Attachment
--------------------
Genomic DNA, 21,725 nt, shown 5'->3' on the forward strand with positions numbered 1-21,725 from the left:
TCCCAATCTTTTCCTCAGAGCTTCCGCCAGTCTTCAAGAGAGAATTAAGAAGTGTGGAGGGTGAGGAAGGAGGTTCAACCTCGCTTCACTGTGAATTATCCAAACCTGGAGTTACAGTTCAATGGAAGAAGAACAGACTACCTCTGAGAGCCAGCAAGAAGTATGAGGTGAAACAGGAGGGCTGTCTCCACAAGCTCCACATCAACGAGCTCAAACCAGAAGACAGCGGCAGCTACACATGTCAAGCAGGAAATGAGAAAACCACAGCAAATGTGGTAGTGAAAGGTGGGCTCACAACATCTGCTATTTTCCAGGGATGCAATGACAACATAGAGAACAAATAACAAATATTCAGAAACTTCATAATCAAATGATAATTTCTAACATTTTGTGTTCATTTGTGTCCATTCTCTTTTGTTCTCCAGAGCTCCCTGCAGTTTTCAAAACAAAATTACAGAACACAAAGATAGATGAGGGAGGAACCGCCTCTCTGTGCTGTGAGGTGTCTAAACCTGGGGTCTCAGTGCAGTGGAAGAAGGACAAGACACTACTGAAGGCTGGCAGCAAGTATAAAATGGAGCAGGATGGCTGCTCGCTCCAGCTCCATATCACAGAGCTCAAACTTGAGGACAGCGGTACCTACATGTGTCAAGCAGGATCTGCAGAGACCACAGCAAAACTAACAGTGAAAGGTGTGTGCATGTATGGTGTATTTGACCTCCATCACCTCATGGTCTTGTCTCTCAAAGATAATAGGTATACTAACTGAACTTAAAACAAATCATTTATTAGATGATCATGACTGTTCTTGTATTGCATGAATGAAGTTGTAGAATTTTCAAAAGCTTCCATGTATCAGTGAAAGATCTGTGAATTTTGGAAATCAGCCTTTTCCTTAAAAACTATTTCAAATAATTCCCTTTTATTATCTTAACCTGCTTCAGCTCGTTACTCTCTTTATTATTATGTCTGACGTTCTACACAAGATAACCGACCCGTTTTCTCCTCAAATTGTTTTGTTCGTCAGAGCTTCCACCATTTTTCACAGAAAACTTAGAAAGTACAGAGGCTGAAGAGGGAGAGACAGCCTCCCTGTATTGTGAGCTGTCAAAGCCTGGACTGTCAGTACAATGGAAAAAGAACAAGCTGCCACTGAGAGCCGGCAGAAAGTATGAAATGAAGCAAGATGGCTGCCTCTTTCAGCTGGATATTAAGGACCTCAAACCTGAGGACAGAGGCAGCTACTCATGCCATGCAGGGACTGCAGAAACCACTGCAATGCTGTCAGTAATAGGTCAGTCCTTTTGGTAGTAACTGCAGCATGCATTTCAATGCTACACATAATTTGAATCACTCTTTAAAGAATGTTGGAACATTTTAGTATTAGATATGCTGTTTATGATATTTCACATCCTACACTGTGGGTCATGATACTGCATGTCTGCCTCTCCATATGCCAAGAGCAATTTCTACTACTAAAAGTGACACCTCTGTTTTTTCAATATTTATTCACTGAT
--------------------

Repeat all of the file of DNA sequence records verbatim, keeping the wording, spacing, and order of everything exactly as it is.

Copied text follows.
Genomic DNA, 21,725 nt, shown 5'->3' on the forward strand with positions numbered 1-21,725 from the left:
TCCCAATCTTTTCCTCAGAGCTTCCGCCAGTCTTCAAGAGAGAATTAAGAAGTGTGGAGGGTGAGGAAGGAGGTTCAACCTCGCTTCACTGTGAATTATCCAAACCTGGAGTTACAGTTCAATGGAAGAAGAACAGACTACCTCTGAGAGCCAGCAAGAAGTATGAGGTGAAACAGGAGGGCTGTCTCCACAAGCTCCACATCAACGAGCTCAAACCAGAAGACAGCGGCAGCTACACATGTCAAGCAGGAAATGAGAAAACCACAGCAAATGTGGTAGTGAAAGGTGGGCTCACAACATCTGCTATTTTCCAGGGATGCAATGACAACATAGAGAACAAATAACAAATATTCAGAAACTTCATAATCAAATGATAATTTCTAACATTTTGTGTTCATTTGTGTCCATTCTCTTTTGTTCTCCAGAGCTCCCTGCAGTTTTCAAAACAAAATTACAGAACACAAAGATAGATGAGGGAGGAACCGCCTCTCTGTGCTGTGAGGTGTCTAAACCTGGGGTCTCAGTGCAGTGGAAGAAGGACAAGACACTACTGAAGGCTGGCAGCAAGTATAAAATGGAGCAGGATGGCTGCTCGCTCCAGCTCCATATCACAGAGCTCAAACTTGAGGACAGCGGTACCTACATGTGTCAAGCAGGATCTGCAGAGACCACAGCAAAACTAACAGTGAAAGGTGTGTGCATGTATGGTGTATTTGACCTCCATCACCTCATGGTCTTGTCTCTCAAAGATAATAGGTATACTAACTGAACTTAAAACAAATCATTTATTAGATGATCATGACTGTTCTTGTATTGCATGAATGAAGTTGTAGAATTTTCAAAAGCTTCCATGTATCAGTGAAAGATCTGTGAATTTTGGAAATCAGCCTTTTCCTTAAAAACTATTTCAAATAATTCCCTTTTATTATCTTAACCTGCTTCAGCTCGTTACTCTCTTTATTATTATGTCTGACGTTCTACACAAGATAACCGACCCGTTTTCTCCTCAAATTGTTTTGTTCGTCAGAGCTTCCACCATTTTTCACAGAAAACTTAGAAAGTACAGAGGCTGAAGAGGGAGAGACAGCCTCCCTGTATTGTGAGCTGTCAAAGCCTGGACTGTCAGTACAATGGAAAAAGAACAAGCTGCCACTGAGAGCCGGCAGAAAGTATGAAATGAAGCAAGATGGCTGCCTCTTTCAGCTGGATATTAAGGACCTCAAACCTGAGGACAGAGGCAGCTACTCATGCCATGCAGGGACTGCAGAAACCACTGCAATGCTGTCAGTAATAGGTCAGTCCTTTTGGTAGTAACTGCAGCATGCATTTCAATGCTACACATAATTTGAATCACTCTTTAAAGAATGTTGGAACATTTTAGTATTAGATATGCTGTTTATGATATTTCACATCCTACACTGTGGGTCATGATACTGCATGTCTGCCTCTCCATATGCCAAGAGCAATTTCTACTACTAAAAGTGACACCTCTGTTTTTTCAATATTTATTCACTGAT